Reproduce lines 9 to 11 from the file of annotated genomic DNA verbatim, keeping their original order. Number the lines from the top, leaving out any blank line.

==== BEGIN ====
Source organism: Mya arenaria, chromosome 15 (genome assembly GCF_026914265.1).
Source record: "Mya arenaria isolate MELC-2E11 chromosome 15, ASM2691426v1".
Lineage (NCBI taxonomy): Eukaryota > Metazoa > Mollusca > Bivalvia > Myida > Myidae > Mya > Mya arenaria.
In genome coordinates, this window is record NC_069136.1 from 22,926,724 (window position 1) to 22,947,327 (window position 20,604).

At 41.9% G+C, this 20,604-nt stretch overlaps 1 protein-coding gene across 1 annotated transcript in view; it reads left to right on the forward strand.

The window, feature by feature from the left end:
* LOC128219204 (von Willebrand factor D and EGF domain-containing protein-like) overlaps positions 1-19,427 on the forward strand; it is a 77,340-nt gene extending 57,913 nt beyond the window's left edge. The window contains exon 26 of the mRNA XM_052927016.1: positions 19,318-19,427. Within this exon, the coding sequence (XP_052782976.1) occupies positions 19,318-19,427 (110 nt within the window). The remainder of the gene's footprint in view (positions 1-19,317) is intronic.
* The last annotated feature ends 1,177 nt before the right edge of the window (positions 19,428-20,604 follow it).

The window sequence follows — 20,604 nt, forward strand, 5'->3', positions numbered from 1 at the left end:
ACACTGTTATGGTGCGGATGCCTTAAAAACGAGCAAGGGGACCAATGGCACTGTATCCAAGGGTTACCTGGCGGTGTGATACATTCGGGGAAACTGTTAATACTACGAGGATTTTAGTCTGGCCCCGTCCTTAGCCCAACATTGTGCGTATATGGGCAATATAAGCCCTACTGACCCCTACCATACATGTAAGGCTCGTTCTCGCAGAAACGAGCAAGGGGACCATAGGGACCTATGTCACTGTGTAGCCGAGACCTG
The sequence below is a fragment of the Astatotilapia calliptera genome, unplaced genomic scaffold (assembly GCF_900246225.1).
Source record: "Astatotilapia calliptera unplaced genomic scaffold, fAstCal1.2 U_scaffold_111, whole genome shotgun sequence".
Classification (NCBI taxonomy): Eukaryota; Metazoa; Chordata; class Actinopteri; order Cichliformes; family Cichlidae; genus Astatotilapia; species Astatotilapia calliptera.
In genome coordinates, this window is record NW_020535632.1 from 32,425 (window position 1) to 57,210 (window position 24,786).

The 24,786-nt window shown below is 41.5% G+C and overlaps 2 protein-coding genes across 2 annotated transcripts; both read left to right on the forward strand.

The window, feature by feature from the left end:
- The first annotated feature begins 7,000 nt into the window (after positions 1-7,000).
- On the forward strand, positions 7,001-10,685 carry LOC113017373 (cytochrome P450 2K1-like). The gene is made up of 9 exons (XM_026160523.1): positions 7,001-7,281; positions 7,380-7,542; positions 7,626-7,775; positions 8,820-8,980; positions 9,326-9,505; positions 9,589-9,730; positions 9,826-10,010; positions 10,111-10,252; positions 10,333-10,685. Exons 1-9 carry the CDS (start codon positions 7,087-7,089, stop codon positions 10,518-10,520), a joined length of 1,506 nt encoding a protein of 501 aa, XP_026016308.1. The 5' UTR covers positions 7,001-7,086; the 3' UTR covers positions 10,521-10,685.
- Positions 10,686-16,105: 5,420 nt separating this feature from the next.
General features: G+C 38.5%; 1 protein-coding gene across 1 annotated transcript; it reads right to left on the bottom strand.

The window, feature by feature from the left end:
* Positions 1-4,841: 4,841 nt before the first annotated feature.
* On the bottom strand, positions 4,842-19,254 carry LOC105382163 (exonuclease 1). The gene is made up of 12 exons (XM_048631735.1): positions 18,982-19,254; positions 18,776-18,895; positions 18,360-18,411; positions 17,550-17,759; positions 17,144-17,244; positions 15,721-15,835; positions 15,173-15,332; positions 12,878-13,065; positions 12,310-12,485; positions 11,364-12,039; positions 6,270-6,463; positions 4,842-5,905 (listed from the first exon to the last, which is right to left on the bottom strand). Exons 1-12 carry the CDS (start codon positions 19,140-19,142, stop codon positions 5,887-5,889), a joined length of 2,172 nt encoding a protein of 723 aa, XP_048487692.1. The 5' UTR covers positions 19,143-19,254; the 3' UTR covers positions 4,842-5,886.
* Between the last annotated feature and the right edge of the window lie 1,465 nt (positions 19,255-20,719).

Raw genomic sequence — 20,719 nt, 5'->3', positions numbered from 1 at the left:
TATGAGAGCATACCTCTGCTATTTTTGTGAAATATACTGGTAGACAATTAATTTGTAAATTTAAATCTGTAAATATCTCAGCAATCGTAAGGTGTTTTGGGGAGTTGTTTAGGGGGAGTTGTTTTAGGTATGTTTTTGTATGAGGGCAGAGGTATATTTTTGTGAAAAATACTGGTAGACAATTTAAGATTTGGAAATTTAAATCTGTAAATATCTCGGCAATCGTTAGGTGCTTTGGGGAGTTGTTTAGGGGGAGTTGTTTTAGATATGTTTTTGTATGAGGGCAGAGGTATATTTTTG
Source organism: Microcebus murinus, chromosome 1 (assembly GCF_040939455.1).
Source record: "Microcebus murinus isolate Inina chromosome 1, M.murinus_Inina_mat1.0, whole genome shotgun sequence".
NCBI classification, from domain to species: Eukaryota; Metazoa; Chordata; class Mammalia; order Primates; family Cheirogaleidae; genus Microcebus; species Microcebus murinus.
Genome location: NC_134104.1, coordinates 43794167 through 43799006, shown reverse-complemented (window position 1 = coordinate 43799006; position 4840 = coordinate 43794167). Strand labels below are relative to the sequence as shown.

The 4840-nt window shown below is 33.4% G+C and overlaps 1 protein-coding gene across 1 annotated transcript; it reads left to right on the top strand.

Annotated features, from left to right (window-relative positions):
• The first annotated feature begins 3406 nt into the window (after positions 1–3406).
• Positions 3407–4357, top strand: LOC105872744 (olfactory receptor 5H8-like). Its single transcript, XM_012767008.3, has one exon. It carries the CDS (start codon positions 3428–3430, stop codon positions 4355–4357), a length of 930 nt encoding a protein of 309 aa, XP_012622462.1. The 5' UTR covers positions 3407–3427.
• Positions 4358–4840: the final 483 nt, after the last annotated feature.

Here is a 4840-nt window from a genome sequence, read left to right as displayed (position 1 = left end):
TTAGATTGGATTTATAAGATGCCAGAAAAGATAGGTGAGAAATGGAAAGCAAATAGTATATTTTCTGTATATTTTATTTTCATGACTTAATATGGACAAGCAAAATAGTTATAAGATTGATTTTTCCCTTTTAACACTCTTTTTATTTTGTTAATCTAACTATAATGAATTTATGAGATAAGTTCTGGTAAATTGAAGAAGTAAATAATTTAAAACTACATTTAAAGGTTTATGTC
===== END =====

The window sequence follows — 20,604 nt, forward strand, 5'->3', positions numbered from 1 at the left end:
ACACTGTTATGGTGCGGATGCCTTAAAAACGAGCAAGGGGACCAATGGCACTGTATCCAAGGGTTACCTGGCGGTGTGATACATTCGGGGAAACTGTTAATACTACGAGGATTTTAGTCTGGCCCCGTCCTTAGCCCAACATTGTGCGTATATGGGCAATATAAGCCCTACTGACCCCTACCATACATGTAAGGCTCGTTCTCGCAGAAACGAGCAAGGGGACCATAGGGACCTATGTCACTGTGTAGCCGAGACCTG
The sequence below is a fragment of the Astatotilapia calliptera genome, unplaced genomic scaffold (assembly GCF_900246225.1).